A disabled oarsman has become the first person with cerebral palsy to row the Atlantic alone and unaided.
High winds meant Mr Boreham and his boat had to be towed to shore
Stuart Boreham, from Long Compton, Warwickshire, arrived in Port St Charles, Barbados, on Friday afternoon after spending four months at sea.
He crossed the finishing line off the island's north coast shortly before
midnight on Wednesday.
Heavy seas and high winds meant Mr Boreham and his boat MacMillan Spirit had to be towed to shore.
The 37-year-old, who also studies in Worcester, was greeted by family and friends aboard a support vessel.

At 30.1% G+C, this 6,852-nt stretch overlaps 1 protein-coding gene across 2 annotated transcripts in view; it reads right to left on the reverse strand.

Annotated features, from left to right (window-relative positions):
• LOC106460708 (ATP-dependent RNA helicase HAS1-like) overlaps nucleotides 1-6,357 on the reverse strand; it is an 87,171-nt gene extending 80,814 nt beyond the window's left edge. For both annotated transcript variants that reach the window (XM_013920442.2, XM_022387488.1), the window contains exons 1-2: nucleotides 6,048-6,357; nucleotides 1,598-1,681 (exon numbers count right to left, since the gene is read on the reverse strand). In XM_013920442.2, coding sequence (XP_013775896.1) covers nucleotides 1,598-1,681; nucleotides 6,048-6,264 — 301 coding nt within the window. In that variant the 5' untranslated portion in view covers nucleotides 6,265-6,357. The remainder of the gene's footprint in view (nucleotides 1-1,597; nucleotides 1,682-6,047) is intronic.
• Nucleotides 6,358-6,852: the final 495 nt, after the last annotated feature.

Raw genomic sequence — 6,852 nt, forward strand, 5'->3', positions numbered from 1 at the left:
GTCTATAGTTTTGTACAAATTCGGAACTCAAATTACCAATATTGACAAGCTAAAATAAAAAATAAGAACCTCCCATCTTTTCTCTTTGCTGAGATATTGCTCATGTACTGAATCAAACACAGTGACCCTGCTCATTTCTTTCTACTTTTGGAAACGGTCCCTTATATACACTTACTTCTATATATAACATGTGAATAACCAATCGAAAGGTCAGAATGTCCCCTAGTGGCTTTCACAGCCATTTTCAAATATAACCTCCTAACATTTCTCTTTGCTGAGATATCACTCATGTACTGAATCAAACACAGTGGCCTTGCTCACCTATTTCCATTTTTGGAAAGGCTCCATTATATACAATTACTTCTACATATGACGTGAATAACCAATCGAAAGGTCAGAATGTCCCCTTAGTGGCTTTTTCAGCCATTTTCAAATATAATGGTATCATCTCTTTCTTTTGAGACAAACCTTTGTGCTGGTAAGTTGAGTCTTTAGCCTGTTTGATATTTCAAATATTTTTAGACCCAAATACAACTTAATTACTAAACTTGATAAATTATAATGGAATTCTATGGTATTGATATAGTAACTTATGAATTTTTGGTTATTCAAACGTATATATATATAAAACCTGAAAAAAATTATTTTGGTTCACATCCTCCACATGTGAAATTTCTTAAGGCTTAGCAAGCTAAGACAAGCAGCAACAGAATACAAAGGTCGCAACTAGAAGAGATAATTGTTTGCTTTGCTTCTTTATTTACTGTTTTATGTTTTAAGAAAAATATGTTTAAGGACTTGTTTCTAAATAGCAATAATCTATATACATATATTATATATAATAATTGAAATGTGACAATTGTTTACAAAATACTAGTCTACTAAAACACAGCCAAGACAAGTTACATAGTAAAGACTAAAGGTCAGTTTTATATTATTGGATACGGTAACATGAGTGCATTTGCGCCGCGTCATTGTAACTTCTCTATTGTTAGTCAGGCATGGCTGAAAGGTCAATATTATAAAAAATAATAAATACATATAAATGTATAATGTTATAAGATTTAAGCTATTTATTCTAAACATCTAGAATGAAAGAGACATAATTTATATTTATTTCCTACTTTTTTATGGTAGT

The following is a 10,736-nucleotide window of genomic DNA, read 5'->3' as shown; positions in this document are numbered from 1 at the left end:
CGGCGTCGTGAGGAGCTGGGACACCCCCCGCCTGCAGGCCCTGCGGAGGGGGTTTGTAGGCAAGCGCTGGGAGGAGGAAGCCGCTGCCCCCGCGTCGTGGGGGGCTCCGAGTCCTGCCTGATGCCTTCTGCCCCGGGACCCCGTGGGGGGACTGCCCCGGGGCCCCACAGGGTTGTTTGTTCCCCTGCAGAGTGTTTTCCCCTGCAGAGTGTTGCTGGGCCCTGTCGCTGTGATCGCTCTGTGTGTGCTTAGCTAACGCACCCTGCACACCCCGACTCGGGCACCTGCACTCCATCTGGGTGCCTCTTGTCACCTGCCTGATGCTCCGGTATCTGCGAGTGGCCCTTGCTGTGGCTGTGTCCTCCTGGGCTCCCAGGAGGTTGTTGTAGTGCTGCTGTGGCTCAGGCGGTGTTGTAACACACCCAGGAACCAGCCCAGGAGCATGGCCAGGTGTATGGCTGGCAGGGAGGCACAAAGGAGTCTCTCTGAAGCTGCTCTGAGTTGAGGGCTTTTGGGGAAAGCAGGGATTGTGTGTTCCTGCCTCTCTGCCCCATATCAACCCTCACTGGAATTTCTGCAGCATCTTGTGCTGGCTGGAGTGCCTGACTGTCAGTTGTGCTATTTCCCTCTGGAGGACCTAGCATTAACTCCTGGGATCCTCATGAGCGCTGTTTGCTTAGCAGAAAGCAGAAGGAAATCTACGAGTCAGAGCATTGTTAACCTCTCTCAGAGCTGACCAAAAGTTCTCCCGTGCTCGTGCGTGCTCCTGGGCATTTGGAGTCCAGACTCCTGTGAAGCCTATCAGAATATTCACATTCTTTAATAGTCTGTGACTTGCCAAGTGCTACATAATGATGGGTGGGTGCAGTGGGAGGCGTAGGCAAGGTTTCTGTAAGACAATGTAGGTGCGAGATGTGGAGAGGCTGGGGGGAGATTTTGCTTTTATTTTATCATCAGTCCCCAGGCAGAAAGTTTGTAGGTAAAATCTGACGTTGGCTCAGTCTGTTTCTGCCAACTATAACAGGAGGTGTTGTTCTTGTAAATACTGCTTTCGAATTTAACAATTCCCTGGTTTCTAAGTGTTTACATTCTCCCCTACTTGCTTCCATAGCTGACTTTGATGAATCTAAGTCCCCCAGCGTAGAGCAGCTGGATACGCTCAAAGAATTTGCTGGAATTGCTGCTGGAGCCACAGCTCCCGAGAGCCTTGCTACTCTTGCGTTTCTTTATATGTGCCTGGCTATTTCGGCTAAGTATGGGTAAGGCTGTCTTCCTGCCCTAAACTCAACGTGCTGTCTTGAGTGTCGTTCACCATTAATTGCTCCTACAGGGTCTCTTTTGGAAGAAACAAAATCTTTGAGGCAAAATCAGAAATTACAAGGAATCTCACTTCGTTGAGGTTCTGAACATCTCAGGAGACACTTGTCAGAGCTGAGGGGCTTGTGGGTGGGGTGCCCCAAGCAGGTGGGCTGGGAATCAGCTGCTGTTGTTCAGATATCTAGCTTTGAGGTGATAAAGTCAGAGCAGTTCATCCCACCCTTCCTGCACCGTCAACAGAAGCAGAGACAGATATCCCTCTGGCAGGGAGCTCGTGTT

He said he was looking forward to "sharing some very precious time" with his family.
"I've been at sea for 109 days, 12 hours and nine minutes so it's wonderful to be reunited with my family.
"I'm also looking forward to getting reacquainted with life on dry land."
Stuart's brother Steve, who was part of the welcoming party, described the
journey out to meet the voyager.
"Half of those on board became ill and we obtained a very small
insight into the conditions that Stuart has not just tolerated, but lived
through, rowed through, and kept faith in his ability and his boat through, for
109 days," he said.
Mr Boreham's adventure started in the Canary Islands on 15 November last year.